Danielle R. Gartner is a third year doctoral student in the Department of Epidemiology at the University of North Carolina at Chapel Hill, where she is also a Pre-doctoral Trainee with the Carolina Population Center. Her current research uses contemporary medical-claims based surveillance data to describe geographic and racial differences in hysterectomy use in the US. As an aspiring health equity researcher, she strives to use epidemiologic methods to bridge several substantive areas, including demography, and health services to advance the field of reproductive health. Prior to graduate school she worked for environmental and food organizations in Michigan and completed a M.S. in environmental justice from the School of Natural Resources & Environment at the University of Michigan and double majored in medical anthropology & evolutionary biology at Case Western Reserve University.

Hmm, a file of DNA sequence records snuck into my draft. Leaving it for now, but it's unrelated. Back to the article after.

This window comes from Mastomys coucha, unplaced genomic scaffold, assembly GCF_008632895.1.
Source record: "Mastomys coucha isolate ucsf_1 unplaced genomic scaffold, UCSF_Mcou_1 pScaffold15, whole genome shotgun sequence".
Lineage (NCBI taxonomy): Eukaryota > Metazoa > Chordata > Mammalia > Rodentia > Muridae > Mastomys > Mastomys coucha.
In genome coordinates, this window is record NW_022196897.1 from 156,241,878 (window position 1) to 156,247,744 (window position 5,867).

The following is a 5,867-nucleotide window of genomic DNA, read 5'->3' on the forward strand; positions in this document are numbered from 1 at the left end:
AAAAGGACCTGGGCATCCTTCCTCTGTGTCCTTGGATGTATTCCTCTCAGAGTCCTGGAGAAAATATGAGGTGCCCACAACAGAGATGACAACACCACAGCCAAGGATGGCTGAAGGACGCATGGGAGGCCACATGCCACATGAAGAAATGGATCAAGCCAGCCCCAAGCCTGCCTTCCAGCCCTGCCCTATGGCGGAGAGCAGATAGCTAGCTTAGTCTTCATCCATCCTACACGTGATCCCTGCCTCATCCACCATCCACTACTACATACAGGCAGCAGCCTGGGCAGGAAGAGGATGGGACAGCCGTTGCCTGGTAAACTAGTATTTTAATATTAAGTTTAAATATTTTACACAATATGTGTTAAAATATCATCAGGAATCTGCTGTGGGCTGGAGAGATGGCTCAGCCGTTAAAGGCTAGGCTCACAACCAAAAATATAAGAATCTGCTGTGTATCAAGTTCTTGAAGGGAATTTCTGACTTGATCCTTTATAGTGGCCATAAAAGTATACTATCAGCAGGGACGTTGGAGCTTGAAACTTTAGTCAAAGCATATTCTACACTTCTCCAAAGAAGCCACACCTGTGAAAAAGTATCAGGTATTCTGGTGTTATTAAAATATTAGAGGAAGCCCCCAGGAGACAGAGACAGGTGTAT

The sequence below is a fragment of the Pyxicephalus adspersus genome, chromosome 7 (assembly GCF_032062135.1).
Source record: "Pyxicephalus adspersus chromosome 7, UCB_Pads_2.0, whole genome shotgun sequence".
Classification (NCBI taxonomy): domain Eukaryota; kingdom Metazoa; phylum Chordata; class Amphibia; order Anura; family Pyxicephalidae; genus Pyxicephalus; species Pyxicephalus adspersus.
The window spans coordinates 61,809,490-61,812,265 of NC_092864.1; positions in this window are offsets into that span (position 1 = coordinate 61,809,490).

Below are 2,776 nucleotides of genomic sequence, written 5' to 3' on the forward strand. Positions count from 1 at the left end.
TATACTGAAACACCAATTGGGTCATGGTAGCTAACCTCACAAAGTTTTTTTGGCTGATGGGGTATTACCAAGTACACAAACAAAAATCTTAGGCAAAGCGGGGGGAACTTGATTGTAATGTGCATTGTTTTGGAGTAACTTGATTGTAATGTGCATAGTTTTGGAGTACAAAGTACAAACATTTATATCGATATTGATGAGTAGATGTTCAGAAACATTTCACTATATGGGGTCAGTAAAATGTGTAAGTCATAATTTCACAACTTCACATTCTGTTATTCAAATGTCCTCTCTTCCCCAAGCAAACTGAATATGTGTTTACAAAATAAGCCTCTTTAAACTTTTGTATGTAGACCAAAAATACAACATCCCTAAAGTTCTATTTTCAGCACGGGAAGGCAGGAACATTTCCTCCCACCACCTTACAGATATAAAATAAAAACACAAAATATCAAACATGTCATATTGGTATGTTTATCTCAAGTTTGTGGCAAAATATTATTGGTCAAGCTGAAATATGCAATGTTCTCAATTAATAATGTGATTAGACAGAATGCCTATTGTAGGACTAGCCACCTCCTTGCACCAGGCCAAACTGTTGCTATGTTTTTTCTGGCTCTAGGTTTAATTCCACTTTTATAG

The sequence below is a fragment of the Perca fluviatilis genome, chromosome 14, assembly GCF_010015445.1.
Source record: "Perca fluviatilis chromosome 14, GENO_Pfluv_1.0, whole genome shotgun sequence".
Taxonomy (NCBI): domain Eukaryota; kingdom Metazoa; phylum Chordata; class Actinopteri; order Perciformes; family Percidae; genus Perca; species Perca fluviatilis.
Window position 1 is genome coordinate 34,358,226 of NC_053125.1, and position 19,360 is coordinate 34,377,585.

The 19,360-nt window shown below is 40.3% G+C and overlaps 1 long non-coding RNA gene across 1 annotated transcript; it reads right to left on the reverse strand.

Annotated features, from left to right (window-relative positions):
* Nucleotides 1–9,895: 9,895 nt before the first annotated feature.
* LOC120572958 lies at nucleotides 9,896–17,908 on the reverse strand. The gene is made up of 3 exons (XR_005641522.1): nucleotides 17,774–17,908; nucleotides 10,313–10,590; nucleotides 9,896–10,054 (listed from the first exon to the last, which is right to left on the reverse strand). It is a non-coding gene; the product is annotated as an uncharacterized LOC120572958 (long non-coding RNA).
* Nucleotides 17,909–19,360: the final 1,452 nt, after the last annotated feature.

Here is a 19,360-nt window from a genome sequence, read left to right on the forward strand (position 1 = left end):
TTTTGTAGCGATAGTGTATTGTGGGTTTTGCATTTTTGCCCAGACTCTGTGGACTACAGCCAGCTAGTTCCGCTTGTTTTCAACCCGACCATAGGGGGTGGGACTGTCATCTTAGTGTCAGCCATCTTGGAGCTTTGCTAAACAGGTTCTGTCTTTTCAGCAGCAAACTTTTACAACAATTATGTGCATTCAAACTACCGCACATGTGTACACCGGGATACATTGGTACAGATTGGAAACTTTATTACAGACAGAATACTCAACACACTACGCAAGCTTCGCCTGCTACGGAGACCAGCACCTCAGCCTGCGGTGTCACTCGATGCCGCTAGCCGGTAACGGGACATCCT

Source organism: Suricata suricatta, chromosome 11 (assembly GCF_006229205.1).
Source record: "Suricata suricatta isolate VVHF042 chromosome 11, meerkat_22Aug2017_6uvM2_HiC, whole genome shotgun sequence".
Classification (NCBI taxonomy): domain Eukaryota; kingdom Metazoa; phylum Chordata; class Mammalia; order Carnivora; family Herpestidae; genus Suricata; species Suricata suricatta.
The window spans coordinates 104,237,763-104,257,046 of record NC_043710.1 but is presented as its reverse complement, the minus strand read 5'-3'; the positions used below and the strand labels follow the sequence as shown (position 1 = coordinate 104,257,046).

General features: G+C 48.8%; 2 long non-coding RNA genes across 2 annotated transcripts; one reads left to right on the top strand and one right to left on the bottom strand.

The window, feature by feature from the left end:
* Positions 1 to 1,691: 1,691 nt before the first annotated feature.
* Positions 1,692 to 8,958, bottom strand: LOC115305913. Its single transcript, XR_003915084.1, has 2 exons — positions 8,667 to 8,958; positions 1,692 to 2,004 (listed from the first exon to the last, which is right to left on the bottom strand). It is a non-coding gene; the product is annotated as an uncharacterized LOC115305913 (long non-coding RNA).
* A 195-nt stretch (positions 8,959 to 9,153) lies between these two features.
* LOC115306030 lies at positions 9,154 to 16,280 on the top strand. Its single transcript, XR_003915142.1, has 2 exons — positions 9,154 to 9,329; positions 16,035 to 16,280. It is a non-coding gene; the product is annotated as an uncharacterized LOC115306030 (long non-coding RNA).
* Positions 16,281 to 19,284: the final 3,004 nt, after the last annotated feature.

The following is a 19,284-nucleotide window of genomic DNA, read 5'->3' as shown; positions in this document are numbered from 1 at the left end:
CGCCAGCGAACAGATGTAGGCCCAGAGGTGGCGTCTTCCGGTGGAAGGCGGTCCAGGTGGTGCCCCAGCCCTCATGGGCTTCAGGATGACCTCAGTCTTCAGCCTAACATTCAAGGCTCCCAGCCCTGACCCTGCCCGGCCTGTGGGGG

Douglas Hopping, University of North Carolina – Chapel Hill
Douglas Hopping is a PhD candidate in Geography at the University of North Carolina and trainee at the Carolina Population Center. His research explores household vulnerability and adaptation to climate change in south Asia.
Elizabeth Cozzolino, University of Texas
Elizabeth Cozzolino is a PhD candidate in the department of Sociology and Population Research Center at the University of Texas at Austin. She is interested in how family, welfare, and criminal justice policies shape inequality within and across families. Her dissertation is a multi-method study of incarceration for child support nonpayment in Texas. Her dissertation work has been supported by the National Science Foundation.
Katherine Barrett, University of North Carolina – Chapel Hill
Katie Barrett is a Doctoral Candidate in Biological Anthropology at UNC. She studies human growth and development from an evolutionary perspective, and her work investigates how human development in modern contexts shapes our long-term health and risk of disease later in life. Her current research asks how infants interact with their caregivers during mealtimes, and how those feeding interactions shape infants’ diet and growth in ways that may have long-term impacts on health. She hopes to shed light on how social position, cultural practices, and infants themselves contribute to growth and metabolic development.
Mobolaji Ibitoye, Columbia University